New PM Articles for the Week of June 6 – June 12

New project management articles published on the web during the week of June 6 – June 12, 2011.  We read all of this stuff so you don’t have to!  Recommended:

  • Daniel Gullo tackles the definition of “done” with a lot more detail than the dictionary ever provided.
  • Peter Saddington has compiled a list of the Top 200 Agile Blogs, based on several popularity metrics.  No, this blog didn’t make the list, but it’s not really an Agile blog, is it?
  • Having trouble finding that new job?  Josh Nankivel says hiring managers are “shopping.” Maybe you should make yourself more “shopper-friendly.”
  • David Bulkin shares a “cube view” of the materials PMI is recommending for those preparing to take the PMI-ACP exam.
  • Michael Aucoin compares an Agile software development project to a jazz performance.  As a musician, let me just interject: not everyone can learn to jam.
  • Margherita Bruni writes about Agile BI: “BI agility is achievable. BI perfection is not.”  Yeah, that’s about what we expected, but she’s added lots of links – highly recommended.
  • Forget about forming / storming / norming / performing.  Bas de Baar presents “A culture-focused strategy using an adventure travel metaphor.”
  • Jim De Piante reflects on the lack of a career path from project management to the C-suite, and says maybe that’s not such a bad thing.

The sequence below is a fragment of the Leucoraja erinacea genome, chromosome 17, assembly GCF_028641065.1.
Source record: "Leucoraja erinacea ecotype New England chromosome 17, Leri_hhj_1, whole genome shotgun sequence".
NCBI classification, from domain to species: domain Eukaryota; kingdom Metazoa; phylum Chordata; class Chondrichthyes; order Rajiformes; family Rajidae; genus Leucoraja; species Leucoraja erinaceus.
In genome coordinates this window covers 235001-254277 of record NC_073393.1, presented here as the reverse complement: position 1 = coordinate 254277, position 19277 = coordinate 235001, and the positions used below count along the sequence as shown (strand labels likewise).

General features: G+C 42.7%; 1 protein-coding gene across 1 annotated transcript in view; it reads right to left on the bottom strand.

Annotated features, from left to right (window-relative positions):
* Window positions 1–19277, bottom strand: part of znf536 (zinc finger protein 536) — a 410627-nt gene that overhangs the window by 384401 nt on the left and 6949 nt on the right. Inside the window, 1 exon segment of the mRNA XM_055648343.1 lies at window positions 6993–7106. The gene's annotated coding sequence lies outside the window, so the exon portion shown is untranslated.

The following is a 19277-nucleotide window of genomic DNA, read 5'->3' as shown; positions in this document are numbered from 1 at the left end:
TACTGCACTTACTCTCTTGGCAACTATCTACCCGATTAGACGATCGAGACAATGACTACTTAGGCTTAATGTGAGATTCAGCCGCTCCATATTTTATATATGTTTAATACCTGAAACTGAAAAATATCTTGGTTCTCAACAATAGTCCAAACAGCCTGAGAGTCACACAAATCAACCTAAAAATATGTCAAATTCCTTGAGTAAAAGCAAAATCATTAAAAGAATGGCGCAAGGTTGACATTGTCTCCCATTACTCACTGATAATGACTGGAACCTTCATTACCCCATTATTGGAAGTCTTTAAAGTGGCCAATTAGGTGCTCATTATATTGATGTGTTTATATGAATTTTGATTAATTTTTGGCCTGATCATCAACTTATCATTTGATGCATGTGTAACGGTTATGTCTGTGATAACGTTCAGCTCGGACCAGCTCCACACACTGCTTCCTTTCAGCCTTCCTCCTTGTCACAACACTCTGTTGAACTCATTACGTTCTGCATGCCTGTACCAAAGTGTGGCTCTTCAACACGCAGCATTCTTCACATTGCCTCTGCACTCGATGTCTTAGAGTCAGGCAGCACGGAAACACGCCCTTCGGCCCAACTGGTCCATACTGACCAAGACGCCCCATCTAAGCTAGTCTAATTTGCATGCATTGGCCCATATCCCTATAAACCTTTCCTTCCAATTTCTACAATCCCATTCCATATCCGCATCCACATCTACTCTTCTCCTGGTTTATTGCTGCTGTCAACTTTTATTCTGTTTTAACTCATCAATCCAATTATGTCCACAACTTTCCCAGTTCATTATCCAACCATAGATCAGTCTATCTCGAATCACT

• On the other hand, Ty Kiisel argues that project management can be approached strategically, and that it might be a path to the C suite.  So there, Jim!
  • Todd Williams shares his thoughts on our cultural need to blame.
  • Bruce Benson writes about the benefits of being forced to “disconnect” while traveling – you get enough time to reflect on what really needs to be done.
  • Brad Egeland shares a story about buying shoes for his daughter to illustrate an important point: measuring a requirement does not necessarily make it correct.
  • Andy Makar shares five tips for drafting your next RFP, making it through the selection process, and getting to a contract.
  • Keith Mathis writes about successful facilitation, as a practical skill.  Even if you’ve been doing it for years, this is worth the read.
  • Margaret Meloni argues that relationships are in scope – the people are the project.
  • Rob Prinzo shares some project assurance best practices to help ensure software implementation project success.
  • Merrie Barron and Andrew Barron recount the history of project management, beginning with the Great Wall of China.  It’s good to know that the first big project ran over – by centuries!


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